Should you charge your family for Christmas dinner?

With the cost of living eating into household budgets, is it ok to ask family to contribute?

Roast turkey on a table laid for dinner with a Christmas tree in the background
(Image credit: Getty images)

If you’re strapped for cash, you may be tempted to share the costs this Christmas if you are hosting in a bid to keep a lid on costs.

One of the questions quite possibly going through your minds is whether it is ever ok to ask family to contribute towards the cost of Christmas dinner? 

The cost of living crisis has curbed our festive spending this year with one in two UK households changing festive plans due to tighter budgets according to TopCashback.   

Some cash-strapped households are taking things a step further with one in twenty of us charging family to come over for Christmas dinner in a bid to spread the cost.

The average amount being charged is £35 per person according to TopCashback,  which is way cheaper than going out for Christmas dinner but could come as a nasty shock if you’re not aware you’ll need to stump up.

Christmas dinner will cost more this year

If you’re planning turkey with all the trimmings, then there’s no two ways about it, your Christmas dinner will cost more this year.  

This is due to rising food prices, with grocery prices up 14.6% according to Kantar - even a basic Christmas dinner for five people now comes in with a price tag of over £30.

Some festive favourites have soared in price over the last year with pork chipolata sausages up a whopping 43%, potatoes up 33%, mince pies over 30% and even your turkey is expected to cost over 20% more this year due to the threat of a turkey shortage.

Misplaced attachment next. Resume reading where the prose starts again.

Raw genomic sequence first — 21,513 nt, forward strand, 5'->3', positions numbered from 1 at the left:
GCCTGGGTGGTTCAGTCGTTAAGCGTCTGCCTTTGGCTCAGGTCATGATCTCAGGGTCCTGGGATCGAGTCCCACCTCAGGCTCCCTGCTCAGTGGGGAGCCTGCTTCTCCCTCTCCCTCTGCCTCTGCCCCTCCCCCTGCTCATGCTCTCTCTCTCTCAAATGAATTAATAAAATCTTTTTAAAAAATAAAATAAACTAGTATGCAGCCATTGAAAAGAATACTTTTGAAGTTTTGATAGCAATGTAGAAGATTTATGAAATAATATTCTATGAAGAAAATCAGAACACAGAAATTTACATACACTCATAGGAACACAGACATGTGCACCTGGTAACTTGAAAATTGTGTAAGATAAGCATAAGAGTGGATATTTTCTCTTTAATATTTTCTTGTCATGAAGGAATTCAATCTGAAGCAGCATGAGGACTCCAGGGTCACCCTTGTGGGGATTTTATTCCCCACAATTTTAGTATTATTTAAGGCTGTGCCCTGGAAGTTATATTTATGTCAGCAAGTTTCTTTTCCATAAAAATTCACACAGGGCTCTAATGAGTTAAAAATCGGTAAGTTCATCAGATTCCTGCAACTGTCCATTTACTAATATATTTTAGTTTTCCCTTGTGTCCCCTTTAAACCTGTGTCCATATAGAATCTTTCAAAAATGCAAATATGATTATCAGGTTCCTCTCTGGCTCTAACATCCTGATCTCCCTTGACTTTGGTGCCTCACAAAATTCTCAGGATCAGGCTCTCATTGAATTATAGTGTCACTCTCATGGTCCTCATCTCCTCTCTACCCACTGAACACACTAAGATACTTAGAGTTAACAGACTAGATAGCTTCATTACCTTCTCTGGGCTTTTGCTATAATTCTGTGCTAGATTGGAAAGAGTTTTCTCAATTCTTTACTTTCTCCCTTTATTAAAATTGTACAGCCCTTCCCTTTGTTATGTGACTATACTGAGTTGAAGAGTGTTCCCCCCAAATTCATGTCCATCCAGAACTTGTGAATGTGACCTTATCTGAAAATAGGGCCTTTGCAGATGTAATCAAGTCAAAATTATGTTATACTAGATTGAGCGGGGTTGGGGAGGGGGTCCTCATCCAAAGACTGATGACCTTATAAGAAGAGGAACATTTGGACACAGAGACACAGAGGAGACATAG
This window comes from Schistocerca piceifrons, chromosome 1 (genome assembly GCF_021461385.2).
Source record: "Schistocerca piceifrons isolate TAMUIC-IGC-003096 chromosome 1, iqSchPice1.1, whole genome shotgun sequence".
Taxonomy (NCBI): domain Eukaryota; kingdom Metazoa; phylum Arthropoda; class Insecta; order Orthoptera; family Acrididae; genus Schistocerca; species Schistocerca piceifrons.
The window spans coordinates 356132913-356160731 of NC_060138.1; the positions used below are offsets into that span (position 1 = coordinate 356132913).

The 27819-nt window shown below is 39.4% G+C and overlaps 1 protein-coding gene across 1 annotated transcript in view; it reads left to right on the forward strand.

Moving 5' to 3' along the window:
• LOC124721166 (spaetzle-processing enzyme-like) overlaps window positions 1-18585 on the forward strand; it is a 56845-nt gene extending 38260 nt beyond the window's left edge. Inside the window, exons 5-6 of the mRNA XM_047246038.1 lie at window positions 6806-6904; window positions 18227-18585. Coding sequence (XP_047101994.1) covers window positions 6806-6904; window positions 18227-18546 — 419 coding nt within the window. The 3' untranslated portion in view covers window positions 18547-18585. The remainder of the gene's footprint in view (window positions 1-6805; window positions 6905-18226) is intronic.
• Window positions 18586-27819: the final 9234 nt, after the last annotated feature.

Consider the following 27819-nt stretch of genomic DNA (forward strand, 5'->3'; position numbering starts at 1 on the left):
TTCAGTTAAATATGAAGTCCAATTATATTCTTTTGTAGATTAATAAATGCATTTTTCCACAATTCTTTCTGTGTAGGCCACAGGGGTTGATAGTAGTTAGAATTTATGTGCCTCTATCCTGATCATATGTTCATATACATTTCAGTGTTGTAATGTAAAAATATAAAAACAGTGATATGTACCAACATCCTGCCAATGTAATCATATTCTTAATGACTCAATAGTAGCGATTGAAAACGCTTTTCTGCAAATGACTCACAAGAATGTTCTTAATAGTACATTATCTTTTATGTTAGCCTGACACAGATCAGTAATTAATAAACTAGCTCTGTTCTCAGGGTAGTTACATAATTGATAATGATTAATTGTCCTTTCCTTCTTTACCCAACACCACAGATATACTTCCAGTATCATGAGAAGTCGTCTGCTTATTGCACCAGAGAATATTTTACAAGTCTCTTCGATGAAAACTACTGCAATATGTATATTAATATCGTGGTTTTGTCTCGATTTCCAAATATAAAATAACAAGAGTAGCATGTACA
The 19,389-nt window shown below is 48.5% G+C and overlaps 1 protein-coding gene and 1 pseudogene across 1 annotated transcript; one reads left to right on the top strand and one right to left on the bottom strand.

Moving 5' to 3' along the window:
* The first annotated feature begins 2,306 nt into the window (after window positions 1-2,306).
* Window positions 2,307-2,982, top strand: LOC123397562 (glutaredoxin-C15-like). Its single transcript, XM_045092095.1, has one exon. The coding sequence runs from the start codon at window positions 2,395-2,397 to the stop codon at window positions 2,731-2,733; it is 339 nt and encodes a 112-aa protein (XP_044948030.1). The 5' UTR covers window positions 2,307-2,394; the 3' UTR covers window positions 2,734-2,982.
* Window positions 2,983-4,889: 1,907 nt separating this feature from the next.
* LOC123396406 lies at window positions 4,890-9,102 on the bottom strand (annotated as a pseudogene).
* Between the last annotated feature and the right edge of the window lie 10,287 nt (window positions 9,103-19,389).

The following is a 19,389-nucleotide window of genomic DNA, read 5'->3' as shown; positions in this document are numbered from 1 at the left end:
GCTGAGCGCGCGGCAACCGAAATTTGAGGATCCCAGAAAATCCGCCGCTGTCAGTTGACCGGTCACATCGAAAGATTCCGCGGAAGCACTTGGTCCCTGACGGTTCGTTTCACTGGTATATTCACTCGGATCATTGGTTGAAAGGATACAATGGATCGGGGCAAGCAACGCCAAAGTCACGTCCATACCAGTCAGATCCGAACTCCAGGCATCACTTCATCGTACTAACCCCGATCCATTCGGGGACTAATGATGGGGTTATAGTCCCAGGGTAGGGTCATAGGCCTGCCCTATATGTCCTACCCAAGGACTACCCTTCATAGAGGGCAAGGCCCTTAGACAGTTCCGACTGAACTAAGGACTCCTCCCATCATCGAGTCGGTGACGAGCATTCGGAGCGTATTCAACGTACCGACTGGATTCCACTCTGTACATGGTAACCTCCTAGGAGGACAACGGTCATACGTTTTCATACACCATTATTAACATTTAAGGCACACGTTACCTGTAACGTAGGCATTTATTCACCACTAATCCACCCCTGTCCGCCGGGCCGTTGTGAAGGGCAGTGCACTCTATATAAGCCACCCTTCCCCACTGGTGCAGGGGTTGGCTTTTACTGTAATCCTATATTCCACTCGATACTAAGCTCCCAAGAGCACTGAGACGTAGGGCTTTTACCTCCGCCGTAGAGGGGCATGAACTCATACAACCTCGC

There are ways to save on the cost of Christmas dinner by shopping around to stock up on festive food and swapping fresh for frozen. But if you are looking to ask for help with costs, we have all the top tips.

If you are asking for cash for Christmas dinner

If splitting the cost is something you and your family always do or have agreed on this year, it’s worth making sure everyone knows how much to  put in and how to pay.

Taking cash on the door as everyone arrives seems more than a tad unsavoury and hardly practical, but sticking a note under the plates with your bank details can look a bit crass too. Neither do you want people tapping away on the phones transferring money from their bank account under the table.

If you are asking for help with the cost of the meal, telling everyone in advance and leaving them to decide on the best way to pay may be the simplest way to get the money side sorted.

How to share the cost without asking for money

Don’t wait for people to offer to help out, ask them to bring something and be specific about what you want. This saves a ‘lucky dip’ approach where you could end up with ten bottles of red wine but no crackers, mince pies or food for a late Christmas Day buffet tea.

On a practical basis, if family don’t live nearby then driving 100 miles with a dish of roast potatoes wedged between the presents isn’t a great idea. However you can always ask those travelling a long way to bring wine, soft drinks, chocolates, mince pies or crackers. 

With anyone living locally, you could work out what you need and ask them to drop off a couple of desserts, a cheeseboard or mince pies the day before.

If you’re catering for a family with different eating habits or allergies, this can bump up the price and dent your budget, so you could ask them to bring something they know they can eat to avoid a last minute panic.

Sue Hayward

Sue Hayward is a personal finance and consumer journalist, broadcaster and author who regularly chats on TV and Radio on ways to get more power for your pound.  Sue’s written for a wide range of publications including the Guardian, i Paper, Good Housekeeping, Lovemoney and My Weekly. Cats, cheese and travel are Sue’s passions away from her desk!